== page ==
Friday, December 18, 2015

How To Lie While Telling the Truth: Part II

My previous example was an attack on religion. This time it is a defense of AGW catastrophism.

It has long been known that increasing the concentration of CO2 increases the yield of C3 plants, including most crop species. The usual estimate is that doubling CO2 concentration, roughly what is projected for the end of this century, increases yield by 30% or more. This is an inconvenient fact for people who want to argue that AGW will reduce food supplies. Clearly what they need is a scientific article to cite, proving that CO2 is actually a bad thing for crops. 

And they have one, in Nature no less: Increasing CO2 threatens human nutrition.

 The article itself is behind a pay wall, but a good deal of its content is revealed in the abstract and various admiring news stories, including this one:

A quick google found the following table of minerals for wheat:

It includes ten minerals, zinc and iron among them. The fact that the authors of the article could find two whose concentration went down, not by very much, is interpreted as a threat to human nutrition. No information on any that went up.

It's worse than that. The figures, at least according to the news story and the abstract of the article, are for concentration. Increasing CO2 increases the yield of C3 crops. If the concentration of zinc goes down by nine percent but the total crop yield goes up by more than nine percent, total yield of zinc goes up, not down.

Further, the abstract makes it clear that the effect varies from one cultivar to another—so if there really is a problem with the concentration of zinc and iron, farmers will have an incentive to switch to cultivars for which there isn't.

If, with a doubling of CO2 (the abstract does not say what concentration was used in the experiments), crop yield goes up by 30% but the concentration of two minerals goes slightly down and the yield of protein only increases by 24%, that is a "threat to human nutrition."

A striking example of propaganda disguised as science.


[I have sent a message to the lead author of the article inviting him to respond here]


Another paper, not behind a pay wall, by many of the same authors. It makes it explicit that "we believe the simplest approach is to model diets that are unchanged with respect to calories and composition."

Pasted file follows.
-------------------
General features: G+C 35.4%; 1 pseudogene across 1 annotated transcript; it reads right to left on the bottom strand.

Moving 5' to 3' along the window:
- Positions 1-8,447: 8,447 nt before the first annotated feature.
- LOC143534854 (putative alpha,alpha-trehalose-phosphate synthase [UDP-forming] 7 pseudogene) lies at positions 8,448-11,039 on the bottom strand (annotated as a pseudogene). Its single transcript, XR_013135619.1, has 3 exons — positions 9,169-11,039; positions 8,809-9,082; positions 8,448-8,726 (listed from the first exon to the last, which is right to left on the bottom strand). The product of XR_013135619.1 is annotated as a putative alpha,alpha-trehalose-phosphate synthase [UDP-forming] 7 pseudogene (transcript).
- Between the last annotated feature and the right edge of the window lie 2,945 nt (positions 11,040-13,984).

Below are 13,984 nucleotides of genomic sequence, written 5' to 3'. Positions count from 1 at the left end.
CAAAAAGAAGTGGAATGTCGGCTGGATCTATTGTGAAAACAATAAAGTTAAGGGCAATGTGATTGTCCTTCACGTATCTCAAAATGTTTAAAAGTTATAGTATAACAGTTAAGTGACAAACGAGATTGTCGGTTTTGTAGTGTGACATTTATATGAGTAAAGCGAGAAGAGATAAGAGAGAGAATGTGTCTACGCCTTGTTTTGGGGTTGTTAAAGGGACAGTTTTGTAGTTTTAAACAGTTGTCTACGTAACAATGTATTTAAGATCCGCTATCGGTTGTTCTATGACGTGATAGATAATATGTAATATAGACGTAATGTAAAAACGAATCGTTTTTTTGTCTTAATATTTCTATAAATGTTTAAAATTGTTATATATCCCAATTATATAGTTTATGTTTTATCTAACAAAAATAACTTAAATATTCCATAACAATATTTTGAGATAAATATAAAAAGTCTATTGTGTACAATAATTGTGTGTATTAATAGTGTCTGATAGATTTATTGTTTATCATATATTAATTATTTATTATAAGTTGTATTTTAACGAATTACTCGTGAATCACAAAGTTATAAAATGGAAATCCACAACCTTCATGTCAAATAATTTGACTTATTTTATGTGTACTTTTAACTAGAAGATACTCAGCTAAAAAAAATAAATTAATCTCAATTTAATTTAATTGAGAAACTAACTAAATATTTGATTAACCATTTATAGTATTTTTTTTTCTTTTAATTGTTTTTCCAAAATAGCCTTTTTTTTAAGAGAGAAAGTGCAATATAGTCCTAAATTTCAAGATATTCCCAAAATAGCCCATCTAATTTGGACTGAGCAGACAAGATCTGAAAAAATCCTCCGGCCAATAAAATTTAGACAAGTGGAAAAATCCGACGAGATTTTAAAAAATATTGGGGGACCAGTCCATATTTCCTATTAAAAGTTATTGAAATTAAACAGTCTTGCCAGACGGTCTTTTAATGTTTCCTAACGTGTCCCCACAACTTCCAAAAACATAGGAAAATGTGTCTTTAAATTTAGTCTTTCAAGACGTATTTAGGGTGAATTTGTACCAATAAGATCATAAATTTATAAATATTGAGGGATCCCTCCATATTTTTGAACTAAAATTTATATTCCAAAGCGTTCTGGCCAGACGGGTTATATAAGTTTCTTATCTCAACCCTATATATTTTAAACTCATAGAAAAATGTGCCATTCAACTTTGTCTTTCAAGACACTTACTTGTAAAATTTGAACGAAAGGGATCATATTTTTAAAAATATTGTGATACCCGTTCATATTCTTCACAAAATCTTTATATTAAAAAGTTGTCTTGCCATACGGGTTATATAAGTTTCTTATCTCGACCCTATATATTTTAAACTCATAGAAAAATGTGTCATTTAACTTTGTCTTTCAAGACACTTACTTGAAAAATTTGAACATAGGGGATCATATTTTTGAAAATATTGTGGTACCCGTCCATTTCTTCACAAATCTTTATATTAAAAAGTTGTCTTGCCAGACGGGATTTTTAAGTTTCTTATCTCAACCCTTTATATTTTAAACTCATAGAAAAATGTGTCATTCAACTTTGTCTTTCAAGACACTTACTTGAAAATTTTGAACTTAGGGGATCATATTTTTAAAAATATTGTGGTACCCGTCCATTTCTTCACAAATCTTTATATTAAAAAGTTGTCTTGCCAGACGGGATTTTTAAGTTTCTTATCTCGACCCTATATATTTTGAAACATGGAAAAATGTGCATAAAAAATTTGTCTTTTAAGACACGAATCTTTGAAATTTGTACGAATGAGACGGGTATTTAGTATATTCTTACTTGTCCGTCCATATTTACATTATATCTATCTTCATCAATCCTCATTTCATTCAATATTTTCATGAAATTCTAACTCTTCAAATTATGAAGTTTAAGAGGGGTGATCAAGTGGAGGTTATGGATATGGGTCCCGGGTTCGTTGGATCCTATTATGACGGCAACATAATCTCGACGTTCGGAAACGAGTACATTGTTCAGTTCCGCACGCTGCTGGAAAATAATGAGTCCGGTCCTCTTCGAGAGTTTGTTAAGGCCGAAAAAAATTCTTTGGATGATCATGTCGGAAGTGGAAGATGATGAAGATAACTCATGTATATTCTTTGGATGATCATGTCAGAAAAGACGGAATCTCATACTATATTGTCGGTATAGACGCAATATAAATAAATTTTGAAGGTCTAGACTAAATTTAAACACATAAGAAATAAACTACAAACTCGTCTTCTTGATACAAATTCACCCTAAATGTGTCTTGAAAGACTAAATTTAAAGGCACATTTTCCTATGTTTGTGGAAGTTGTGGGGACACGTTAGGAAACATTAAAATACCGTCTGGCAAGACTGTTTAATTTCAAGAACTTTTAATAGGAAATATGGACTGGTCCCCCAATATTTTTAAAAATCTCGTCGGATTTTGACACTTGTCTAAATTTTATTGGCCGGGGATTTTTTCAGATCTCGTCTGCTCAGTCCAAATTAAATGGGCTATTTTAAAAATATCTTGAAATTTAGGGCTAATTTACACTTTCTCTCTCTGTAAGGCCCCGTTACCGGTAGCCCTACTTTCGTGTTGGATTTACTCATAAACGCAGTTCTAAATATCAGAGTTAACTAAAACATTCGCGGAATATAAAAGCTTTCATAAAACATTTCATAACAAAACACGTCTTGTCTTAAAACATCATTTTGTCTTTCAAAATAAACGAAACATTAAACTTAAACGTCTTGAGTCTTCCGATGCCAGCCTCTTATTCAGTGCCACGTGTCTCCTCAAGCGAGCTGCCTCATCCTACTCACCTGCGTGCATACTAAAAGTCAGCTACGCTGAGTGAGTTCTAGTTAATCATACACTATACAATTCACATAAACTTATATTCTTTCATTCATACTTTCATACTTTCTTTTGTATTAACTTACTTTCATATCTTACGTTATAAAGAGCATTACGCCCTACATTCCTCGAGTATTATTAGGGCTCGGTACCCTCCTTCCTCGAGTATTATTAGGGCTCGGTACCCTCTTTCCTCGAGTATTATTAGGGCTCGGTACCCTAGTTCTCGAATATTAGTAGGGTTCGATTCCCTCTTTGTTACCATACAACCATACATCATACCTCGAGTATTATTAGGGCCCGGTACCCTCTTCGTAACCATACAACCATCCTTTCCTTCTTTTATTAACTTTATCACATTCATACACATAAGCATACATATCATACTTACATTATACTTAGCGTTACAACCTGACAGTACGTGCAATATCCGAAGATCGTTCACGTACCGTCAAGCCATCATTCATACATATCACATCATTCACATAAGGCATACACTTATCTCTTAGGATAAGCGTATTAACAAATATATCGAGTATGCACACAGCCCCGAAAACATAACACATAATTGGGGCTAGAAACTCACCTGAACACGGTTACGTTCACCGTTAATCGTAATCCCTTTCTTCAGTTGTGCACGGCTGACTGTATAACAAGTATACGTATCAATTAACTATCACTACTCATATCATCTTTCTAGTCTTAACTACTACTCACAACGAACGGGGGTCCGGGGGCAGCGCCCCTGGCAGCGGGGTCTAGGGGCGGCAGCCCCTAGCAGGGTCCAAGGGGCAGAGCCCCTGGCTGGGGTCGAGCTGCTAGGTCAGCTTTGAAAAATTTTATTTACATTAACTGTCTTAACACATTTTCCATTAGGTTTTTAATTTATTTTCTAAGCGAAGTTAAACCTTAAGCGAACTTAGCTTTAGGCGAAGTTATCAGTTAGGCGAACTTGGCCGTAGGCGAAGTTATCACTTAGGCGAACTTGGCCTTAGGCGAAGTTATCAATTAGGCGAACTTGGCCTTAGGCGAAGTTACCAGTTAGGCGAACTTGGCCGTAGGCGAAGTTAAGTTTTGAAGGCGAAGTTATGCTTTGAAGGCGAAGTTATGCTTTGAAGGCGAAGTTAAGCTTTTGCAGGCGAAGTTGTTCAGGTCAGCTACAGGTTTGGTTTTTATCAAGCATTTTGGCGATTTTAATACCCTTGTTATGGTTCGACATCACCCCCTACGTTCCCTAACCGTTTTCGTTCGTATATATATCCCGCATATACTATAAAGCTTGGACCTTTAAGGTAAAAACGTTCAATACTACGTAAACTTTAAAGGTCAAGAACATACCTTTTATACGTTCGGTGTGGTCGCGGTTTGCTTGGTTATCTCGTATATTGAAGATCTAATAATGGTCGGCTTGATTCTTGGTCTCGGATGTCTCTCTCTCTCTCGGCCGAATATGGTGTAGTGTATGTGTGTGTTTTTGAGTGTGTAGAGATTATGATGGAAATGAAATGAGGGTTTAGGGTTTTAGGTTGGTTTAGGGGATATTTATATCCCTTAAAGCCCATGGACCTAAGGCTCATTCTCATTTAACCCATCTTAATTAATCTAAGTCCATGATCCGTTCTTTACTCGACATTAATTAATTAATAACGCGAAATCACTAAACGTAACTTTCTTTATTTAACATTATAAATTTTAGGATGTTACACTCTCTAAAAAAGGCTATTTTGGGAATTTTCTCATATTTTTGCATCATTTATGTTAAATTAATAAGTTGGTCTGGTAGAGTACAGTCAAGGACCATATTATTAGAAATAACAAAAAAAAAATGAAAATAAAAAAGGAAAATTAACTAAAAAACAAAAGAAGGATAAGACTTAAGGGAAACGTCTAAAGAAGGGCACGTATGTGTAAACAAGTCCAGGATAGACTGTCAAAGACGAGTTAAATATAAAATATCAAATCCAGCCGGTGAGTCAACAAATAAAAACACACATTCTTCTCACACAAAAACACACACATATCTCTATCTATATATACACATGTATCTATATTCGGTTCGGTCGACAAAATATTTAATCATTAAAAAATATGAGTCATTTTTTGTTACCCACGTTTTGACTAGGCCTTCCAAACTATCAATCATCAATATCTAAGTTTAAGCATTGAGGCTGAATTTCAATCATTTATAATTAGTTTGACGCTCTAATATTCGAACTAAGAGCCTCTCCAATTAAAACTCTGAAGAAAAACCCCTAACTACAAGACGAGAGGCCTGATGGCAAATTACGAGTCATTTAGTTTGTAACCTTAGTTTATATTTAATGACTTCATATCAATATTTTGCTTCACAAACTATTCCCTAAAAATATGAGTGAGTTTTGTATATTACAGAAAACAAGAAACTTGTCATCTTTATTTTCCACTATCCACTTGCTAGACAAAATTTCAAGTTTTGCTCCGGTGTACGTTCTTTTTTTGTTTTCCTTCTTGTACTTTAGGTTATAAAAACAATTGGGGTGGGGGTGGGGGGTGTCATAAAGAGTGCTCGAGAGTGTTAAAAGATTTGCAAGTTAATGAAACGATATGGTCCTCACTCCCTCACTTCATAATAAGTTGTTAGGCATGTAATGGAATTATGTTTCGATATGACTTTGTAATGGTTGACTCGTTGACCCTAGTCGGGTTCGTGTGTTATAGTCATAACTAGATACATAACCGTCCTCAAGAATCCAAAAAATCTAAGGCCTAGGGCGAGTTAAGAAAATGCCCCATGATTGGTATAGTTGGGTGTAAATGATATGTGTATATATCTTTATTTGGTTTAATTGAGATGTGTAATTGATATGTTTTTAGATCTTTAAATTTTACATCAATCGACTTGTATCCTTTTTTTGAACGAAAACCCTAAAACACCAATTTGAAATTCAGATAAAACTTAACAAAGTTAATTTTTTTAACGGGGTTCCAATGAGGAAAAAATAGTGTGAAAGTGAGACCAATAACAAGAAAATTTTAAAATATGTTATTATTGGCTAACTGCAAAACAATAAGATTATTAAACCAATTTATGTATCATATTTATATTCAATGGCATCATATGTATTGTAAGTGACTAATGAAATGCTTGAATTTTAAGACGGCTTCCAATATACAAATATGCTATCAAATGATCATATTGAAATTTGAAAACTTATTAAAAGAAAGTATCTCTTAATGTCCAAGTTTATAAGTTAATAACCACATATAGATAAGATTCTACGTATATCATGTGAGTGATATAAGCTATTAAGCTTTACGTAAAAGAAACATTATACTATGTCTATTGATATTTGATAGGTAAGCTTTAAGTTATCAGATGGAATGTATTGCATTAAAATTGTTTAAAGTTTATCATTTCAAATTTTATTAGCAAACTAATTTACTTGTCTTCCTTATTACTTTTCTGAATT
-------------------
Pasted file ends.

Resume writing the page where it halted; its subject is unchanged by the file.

montestruc said...

Indeed I agree with you.

But for the sake of making yourself less vulnerable to accusations of bias, or hyperbole, presenting links to academic papers showing that indeed higher CO2 concentrations have substantial net positive effects such as:

One thing you could get called on is your assertion of 30% rise in crop yield for a doubling of CO2. Really you should qualify the statement as temperature, water availability, geography (indirectly affects temperature and water) and plant species are all variables in that issue, and temperature and water availability will be changed at any given location.

Again, I agree with you, but I feel like you are oversimplifying this and making your argument vulnerable to attacks that while technically wrong, will take more effort to correct than having your ducks in a row in the first place.

Josiah Neeley said...

The same authors have published data on all nutrients here:

David Friedman said...

Josiah: Have you read the article you cite? It gives raw data from lots of other people's experiments. But I cannot figure out how to extract the relevant figure--the change in nutrient concentration as a result of increasing the CO2 concentration.

Each line of the table lists an elevated CO2 and an ambient CO2, but there is only one figure for the amount of nutrient. What am I missing?

Josiah Neeley said...

If you download the excel data there is a column labeled CO2-Treatment (column AC). For each record in this column there is either "aCO2" (meaning ambient CO2) or "eCO2" (meaning elevated CO2). The eCO2 entries are for the crops that were exposed to higher CO2 levels. I believe you can derive the effect of increased CO2 for a nutrient, by taking the average amount of the nutrient for the aCO2 of each cultivar and comparing it to the average of the eCO2 records.

This would mean a fair bit of work, but presumably the authors hope that making the data available will encourage others to examine the effect of more CO2 on other nutrients as part of their own research.

Josiah Neeley said...

I would add: to the extent that increased CO2 does result in less nutrients, developing GMOs or using selective breeding to counteract this effect seems preferable to, say, trying to get societies to move from a rice based diet to a sorghum-based diet. Indeed, the last line of the abstract suggests this as a possible remedy.

For this reason (among others), I don't think it's fair to call this paper propaganda disguised as science.

David Friedman said...

Josiah: Thanks for your explanation--looks like a fair amount of work.